Last week at lunch, I overheard some colleagues complaining that they had to make recommendations for what students should qualify for Title I services when they felt like they did not know their math abilities yet since we hadn’t given our first unit assessment. If the first time we are getting to know our students’ math capabilities is during the sixth or seventh week of school, that may be a problem. Let me tell you how daily math review games can help!
How to use daily math warm ups
In our classroom, we use four or five basic problems in our math warm ups. The key is that every single student participates every single time. I am just using a simple PowerPoint presentation to show the questions one at a time. Students get their white boards, markers and erasers out. We say, “Markers up!” and students hold their markers in the air to show that they are ready. When we have everyone ready, we show the first problem. Students solve it on their white board and turn to show it to the teacher. I teach them at the beginning to track the teacher, meaning they need to follow me with their eyes and turn their white board towards me. This is because I am circulating throughout the room watching them solve and giving helpful hints to my struggling students. If they are correct, I give them a thumbs up and they erase their white board.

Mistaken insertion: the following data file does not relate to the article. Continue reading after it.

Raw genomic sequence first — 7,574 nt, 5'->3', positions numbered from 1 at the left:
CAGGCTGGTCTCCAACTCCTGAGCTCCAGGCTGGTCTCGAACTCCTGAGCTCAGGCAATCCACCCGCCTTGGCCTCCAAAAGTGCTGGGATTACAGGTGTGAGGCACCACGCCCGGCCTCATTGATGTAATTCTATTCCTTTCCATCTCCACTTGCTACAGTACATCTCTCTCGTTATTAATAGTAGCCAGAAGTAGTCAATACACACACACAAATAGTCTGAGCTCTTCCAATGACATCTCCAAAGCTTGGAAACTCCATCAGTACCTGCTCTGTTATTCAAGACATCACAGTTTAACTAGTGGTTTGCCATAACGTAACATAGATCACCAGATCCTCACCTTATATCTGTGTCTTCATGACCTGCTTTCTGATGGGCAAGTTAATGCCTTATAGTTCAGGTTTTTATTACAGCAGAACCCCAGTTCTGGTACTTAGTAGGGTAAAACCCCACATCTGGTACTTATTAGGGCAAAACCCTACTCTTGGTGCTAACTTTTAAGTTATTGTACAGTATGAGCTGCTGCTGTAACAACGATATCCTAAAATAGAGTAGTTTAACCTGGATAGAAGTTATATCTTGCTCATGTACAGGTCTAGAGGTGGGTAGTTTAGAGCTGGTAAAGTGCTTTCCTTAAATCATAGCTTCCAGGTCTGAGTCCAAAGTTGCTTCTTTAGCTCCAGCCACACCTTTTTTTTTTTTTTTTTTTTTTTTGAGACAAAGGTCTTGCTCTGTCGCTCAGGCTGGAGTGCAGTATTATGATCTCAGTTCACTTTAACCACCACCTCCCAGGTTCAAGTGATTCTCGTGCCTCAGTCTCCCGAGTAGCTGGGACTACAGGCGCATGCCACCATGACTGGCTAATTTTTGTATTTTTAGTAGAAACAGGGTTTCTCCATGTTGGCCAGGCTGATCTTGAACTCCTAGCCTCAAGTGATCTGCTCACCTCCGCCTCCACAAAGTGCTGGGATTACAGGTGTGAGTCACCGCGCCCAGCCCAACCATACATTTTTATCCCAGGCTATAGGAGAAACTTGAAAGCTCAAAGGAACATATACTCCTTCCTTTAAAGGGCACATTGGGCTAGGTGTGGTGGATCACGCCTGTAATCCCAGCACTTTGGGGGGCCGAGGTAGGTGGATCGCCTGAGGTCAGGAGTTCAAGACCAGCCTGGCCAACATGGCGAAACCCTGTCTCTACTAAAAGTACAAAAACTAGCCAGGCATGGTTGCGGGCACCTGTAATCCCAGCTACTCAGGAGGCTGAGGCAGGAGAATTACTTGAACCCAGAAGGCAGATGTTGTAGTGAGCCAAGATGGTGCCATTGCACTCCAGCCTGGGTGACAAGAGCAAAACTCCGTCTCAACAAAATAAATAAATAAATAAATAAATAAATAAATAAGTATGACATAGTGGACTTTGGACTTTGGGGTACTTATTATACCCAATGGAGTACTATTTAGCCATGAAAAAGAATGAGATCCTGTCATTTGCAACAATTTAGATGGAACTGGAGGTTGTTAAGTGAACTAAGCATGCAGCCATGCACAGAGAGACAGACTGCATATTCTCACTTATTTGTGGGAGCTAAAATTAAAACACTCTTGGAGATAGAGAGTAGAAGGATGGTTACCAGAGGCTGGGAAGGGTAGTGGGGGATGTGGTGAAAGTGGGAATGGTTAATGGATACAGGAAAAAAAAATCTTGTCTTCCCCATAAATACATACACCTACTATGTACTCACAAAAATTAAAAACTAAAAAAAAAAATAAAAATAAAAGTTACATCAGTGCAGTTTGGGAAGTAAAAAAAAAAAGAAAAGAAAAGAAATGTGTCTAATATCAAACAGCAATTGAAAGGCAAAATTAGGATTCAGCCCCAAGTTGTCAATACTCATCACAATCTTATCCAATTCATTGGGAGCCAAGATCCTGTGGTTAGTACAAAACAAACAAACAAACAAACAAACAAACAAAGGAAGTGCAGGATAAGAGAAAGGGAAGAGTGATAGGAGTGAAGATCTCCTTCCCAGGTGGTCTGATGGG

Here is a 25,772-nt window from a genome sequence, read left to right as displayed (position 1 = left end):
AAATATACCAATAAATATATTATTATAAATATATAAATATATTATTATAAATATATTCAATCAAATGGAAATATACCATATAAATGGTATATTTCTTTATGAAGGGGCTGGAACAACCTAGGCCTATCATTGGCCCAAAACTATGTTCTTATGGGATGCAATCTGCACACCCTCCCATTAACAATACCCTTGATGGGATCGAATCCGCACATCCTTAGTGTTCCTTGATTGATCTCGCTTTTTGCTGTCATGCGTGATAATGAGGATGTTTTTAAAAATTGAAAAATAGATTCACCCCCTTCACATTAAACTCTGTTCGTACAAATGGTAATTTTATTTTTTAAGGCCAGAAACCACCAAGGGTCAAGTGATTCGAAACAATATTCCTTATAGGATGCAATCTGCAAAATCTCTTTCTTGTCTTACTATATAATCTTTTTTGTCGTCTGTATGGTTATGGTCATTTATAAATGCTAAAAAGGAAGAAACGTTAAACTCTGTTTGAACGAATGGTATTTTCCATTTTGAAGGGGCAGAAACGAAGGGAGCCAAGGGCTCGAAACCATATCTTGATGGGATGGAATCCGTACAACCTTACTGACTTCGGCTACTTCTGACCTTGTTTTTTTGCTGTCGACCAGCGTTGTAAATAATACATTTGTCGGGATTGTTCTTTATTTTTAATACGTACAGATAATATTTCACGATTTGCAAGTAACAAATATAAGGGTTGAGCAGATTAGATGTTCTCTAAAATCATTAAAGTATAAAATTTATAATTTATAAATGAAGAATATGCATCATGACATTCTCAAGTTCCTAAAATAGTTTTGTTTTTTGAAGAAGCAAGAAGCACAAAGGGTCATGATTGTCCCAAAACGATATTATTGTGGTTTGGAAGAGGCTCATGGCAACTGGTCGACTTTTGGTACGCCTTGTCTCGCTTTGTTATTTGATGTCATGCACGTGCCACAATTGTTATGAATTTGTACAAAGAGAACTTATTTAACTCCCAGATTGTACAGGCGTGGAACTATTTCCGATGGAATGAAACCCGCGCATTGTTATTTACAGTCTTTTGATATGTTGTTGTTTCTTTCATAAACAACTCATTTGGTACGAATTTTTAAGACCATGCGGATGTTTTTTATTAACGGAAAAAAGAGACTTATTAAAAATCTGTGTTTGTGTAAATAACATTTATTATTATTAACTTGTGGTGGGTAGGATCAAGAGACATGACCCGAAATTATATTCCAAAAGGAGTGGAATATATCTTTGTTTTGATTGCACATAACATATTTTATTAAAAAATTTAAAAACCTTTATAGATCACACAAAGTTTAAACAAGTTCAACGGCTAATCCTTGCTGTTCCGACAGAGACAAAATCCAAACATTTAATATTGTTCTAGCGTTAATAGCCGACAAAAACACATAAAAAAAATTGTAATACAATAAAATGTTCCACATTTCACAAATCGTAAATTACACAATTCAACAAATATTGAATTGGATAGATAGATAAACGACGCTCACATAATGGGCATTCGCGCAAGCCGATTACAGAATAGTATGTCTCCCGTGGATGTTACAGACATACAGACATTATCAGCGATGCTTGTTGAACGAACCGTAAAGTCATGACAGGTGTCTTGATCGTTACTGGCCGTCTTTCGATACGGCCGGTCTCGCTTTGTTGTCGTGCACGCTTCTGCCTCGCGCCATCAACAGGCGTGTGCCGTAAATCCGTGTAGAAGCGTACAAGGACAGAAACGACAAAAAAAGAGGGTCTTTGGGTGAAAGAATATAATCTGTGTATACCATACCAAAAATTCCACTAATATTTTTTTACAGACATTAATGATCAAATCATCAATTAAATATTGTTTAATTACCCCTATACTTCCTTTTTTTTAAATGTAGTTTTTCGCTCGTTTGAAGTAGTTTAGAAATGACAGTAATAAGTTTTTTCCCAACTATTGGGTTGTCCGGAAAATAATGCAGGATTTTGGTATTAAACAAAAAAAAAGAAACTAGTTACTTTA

After a minute, I start solving the problem on the board and then guide any students who have not completed the problem into being successful. I can also provide an extension to any students who need that challenge. We call this the “level up” prompt. For example, in our first few sets of math review games, I would give students two addends and they would have to find the sum. The “level up” was to have students write four equations from this fact family. It was great to see students challenge themselves once they got more comfortable with the content.
Here is the golden ticket – keep the format of problems the same! For the first two weeks, the problems look almost exactly the same! The numbers are just changing slightly. This helps students understand what to expect, grow confident in how to solve, and it speeds up the process. This routine takes a little bit of time at first, but it is worth every minute. When your principal walks in the first week in October and sees your mathematicians solving different types of problems independently, I promise you they will be impressed!